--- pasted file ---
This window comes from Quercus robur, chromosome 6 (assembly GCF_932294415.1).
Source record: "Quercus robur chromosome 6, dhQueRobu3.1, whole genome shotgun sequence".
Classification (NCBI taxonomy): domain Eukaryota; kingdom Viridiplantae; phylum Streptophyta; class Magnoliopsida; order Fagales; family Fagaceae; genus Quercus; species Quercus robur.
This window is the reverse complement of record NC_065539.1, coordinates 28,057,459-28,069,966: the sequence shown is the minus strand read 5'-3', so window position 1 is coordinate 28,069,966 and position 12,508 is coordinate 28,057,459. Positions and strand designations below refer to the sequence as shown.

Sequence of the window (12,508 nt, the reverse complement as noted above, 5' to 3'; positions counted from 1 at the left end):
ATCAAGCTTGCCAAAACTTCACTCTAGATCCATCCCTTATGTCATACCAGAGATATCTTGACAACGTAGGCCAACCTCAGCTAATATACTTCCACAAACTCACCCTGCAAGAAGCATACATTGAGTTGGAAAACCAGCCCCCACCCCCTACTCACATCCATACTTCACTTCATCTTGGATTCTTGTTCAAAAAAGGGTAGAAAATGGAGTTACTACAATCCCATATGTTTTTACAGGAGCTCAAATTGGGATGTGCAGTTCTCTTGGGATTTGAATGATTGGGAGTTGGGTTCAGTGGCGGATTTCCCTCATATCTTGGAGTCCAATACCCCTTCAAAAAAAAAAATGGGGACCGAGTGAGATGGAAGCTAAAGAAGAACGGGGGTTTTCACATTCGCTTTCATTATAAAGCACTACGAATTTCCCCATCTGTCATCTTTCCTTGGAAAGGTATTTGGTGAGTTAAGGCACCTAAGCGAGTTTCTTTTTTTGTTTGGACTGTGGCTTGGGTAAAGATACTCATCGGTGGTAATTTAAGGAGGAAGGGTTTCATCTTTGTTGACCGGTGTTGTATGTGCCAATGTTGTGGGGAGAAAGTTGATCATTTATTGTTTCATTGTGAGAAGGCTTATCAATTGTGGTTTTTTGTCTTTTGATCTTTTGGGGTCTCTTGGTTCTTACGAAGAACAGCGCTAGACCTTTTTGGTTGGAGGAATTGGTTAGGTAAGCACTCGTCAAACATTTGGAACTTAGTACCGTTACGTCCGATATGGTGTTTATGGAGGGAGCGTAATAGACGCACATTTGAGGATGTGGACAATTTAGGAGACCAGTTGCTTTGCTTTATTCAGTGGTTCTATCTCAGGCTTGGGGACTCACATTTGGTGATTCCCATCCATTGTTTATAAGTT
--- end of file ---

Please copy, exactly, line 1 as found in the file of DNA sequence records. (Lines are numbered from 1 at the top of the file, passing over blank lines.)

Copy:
This window comes from Quercus robur, chromosome 6 (assembly GCF_932294415.1).